The project to deliver a new 63,000-seat stadium for Dutch Eredivisie football club Feyenoord has been hit by fresh delays, with officials stating it is now not expected to be completed until the summer of 2025.

The announcement came after a meeting between the club and the board of Feyenoord City, the wider development scheme for the southern part of Rotterdam that will include the new stadium. While the two parties said they have decided to cooperate to continue the work to realise the stadium plan with “full force”, they outlined that the delivery date has slipped to 2025 with an anticipated green light for the scheme in mid-2020.

The latest announcement comes after stakeholders behind the project in March revealed a one-year delay for the delivery of the €444m (£374.1m/$491.9m) venue, stating there were too many risks in sticking to the original timetable. Officials had targeted start of construction in mid-2020 for an opening in the summer of 2023.

In a joint statement, the club and Feyenoord City said: “The later opening date is mainly the result of the extra time required for applying for the required permits. More time is also needed for the acquisition of land and the relocation of current owners and tenants. The adjusted schedule will of course be discussed shortly with the municipality of Rotterdam and other parties involved.

“In the coming period, the final design will be assessed in relation to the schedule of requirements and the available building sum. Furthermore, the business case is further calculated. The final design of the stadium must be good in every way, that is to say: financially, functionally, as an icon and above all good for Feyenoord.”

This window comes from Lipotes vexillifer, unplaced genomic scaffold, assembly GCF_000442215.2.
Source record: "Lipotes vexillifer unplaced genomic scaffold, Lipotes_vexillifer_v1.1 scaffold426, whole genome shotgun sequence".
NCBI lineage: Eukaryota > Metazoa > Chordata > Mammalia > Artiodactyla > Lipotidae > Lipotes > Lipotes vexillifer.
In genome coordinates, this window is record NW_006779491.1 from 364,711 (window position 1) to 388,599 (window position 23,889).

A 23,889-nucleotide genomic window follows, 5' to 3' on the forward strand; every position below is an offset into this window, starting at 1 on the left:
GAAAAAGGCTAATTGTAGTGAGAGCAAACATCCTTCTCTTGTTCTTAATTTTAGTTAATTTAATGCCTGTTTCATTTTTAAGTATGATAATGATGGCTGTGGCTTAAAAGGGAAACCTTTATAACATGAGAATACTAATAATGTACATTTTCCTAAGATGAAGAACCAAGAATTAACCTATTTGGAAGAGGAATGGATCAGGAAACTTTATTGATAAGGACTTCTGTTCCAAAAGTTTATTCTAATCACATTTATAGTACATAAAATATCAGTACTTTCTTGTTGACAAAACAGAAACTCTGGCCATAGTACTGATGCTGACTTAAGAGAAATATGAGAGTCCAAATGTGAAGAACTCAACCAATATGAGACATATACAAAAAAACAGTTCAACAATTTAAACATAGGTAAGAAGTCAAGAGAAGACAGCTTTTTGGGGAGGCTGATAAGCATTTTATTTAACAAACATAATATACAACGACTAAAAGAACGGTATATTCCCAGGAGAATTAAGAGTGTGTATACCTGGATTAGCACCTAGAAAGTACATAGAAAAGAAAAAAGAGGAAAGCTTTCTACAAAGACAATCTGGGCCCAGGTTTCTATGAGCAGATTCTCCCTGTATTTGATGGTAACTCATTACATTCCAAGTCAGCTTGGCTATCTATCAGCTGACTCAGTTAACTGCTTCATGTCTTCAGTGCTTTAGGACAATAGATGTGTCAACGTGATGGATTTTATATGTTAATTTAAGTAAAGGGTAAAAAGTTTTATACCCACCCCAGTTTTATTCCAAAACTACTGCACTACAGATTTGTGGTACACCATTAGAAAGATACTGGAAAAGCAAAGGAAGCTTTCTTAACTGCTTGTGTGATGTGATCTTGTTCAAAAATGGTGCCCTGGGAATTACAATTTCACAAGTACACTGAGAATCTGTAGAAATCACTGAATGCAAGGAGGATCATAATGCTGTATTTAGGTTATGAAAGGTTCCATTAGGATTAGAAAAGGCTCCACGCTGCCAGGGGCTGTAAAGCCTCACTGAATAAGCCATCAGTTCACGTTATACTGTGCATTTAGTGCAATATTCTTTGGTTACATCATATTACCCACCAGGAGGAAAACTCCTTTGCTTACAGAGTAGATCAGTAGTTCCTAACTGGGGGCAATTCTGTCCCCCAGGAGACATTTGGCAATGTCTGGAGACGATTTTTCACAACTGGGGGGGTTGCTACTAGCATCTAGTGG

Feyenoord’s new general director, Mark Koevermans, last month laid out three conditions that the club needed answers to in order to commit to its proposed new stadium, including having a stake in the project. Speaking at a press conference, Koevermans said the Rotterdam giant is expected to make a final decision on whether to fully commit to the project by mid-2020.

Officials behind Feyenoord City in October submitted the masterplan for the scheme to the city council. The masterplan contained the complete vision for the radical overhaul of land in the southern part of the Dutch city, which received the green light from the municipal council in May 2017 with certain conditions attached.

The presentation of the masterplan came after the final design for the new stadium was presented in September, complete with a few alterations. Most noticeably, the changes included bringing the stadium’s stands closer to the pitch.

Reacting to the latest news, local politicians have expressed unease about the future of the project. “I am very unpleasantly surprised,” said PvdA party council member Dennis Tak, according to local newspaper Algemeen Dagblad.

“The explanation is very sparse. With such a mega project you expect a little more explanation. We are therefore looking forward to an extensive response, including the financial consequences for the club of the fact that a year later is being planned.”

The 50PLUS party chairman, Ellen Verkoelen, added: “The pressure to deliver, instead of just nice pictures and words, is getting bigger. No money, no exercise and therefore delay. The city council must start scratching its head. Because how long are we going to wait until the conditions set by the municipality of Rotterdam for a new stadium are met?”

Image: OMA